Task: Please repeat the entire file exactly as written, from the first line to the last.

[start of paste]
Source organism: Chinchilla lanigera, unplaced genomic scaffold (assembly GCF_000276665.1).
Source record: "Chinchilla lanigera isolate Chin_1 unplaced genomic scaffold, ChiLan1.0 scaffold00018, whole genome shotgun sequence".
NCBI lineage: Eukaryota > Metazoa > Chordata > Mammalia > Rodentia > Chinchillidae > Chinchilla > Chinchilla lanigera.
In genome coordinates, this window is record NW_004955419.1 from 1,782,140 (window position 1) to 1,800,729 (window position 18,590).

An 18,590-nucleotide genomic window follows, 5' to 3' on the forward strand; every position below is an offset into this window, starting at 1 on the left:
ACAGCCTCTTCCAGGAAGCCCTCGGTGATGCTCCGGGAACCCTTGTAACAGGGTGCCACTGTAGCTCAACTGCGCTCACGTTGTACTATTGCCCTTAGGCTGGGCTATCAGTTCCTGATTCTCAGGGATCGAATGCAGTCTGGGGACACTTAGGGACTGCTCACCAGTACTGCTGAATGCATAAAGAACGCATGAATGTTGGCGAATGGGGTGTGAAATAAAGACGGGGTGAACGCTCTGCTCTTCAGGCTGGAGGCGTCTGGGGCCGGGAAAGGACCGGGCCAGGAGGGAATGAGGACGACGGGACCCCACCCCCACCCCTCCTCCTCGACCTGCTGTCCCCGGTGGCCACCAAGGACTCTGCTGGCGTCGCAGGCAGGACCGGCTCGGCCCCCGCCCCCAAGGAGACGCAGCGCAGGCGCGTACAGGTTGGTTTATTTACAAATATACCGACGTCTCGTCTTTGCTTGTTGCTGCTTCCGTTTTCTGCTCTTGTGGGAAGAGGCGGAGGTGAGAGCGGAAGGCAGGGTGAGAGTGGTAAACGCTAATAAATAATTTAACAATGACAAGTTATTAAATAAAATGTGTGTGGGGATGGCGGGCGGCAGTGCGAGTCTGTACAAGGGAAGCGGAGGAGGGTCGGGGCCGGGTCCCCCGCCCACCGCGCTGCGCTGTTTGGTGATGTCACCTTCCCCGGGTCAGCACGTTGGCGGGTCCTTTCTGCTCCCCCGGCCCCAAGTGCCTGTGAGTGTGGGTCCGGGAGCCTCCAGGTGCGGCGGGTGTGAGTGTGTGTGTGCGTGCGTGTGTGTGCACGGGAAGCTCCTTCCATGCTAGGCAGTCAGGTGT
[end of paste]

Source organism: Chinchilla lanigera, unplaced genomic scaffold (assembly GCF_000276665.1).
Source record: "Chinchilla lanigera isolate Chin_1 unplaced genomic scaffold, ChiLan1.0 scaffold00018, whole genome shotgun sequence".
NCBI lineage: Eukaryota > Metazoa > Chordata > Mammalia > Rodentia > Chinchillidae > Chinchilla > Chinchilla lanigera.
In genome coordinates, this window is record NW_004955419.1 from 1,782,140 (window position 1) to 1,800,729 (window position 18,590).

An 18,590-nucleotide genomic window follows, 5' to 3' on the forward strand; every position below is an offset into this window, starting at 1 on the left:
ACAGCCTCTTCCAGGAAGCCCTCGGTGATGCTCCGGGAACCCTTGTAACAGGGTGCCACTGTAGCTCAACTGCGCTCACGTTGTACTATTGCCCTTAGGCTGGGCTATCAGTTCCTGATTCTCAGGGATCGAATGCAGTCTGGGGACACTTAGGGACTGCTCACCAGTACTGCTGAATGCATAAAGAACGCATGAATGTTGGCGAATGGGGTGTGAAATAAAGACGGGGTGAACGCTCTGCTCTTCAGGCTGGAGGCGTCTGGGGCCGGGAAAGGACCGGGCCAGGAGGGAATGAGGACGACGGGACCCCACCCCCACCCCTCCTCCTCGACCTGCTGTCCCCGGTGGCCACCAAGGACTCTGCTGGCGTCGCAGGCAGGACCGGCTCGGCCCCCGCCCCCAAGGAGACGCAGCGCAGGCGCGTACAGGTTGGTTTATTTACAAATATACCGACGTCTCGTCTTTGCTTGTTGCTGCTTCCGTTTTCTGCTCTTGTGGGAAGAGGCGGAGGTGAGAGCGGAAGGCAGGGTGAGAGTGGTAAACGCTAATAAATAATTTAACAATGACAAGTTATTAAATAAAATGTGTGTGGGGATGGCGGGCGGCAGTGCGAGTCTGTACAAGGGAAGCGGAGGAGGGTCGGGGCCGGGTCCCCCGCCCACCGCGCTGCGCTGTTTGGTGATGTCACCTTCCCCGGGTCAGCACGTTGGCGGGTCCTTTCTGCTCCCCCGGCCCCAAGTGCCTGTGAGTGTGGGTCCGGGAGCCTCCAGGTGCGGCGGGTGTGAGTGTGTGTGTGCGTGCGTGTGTGTGCACGGGAAGCTCCTTCCATGCTAGGCAGTCAGGTGT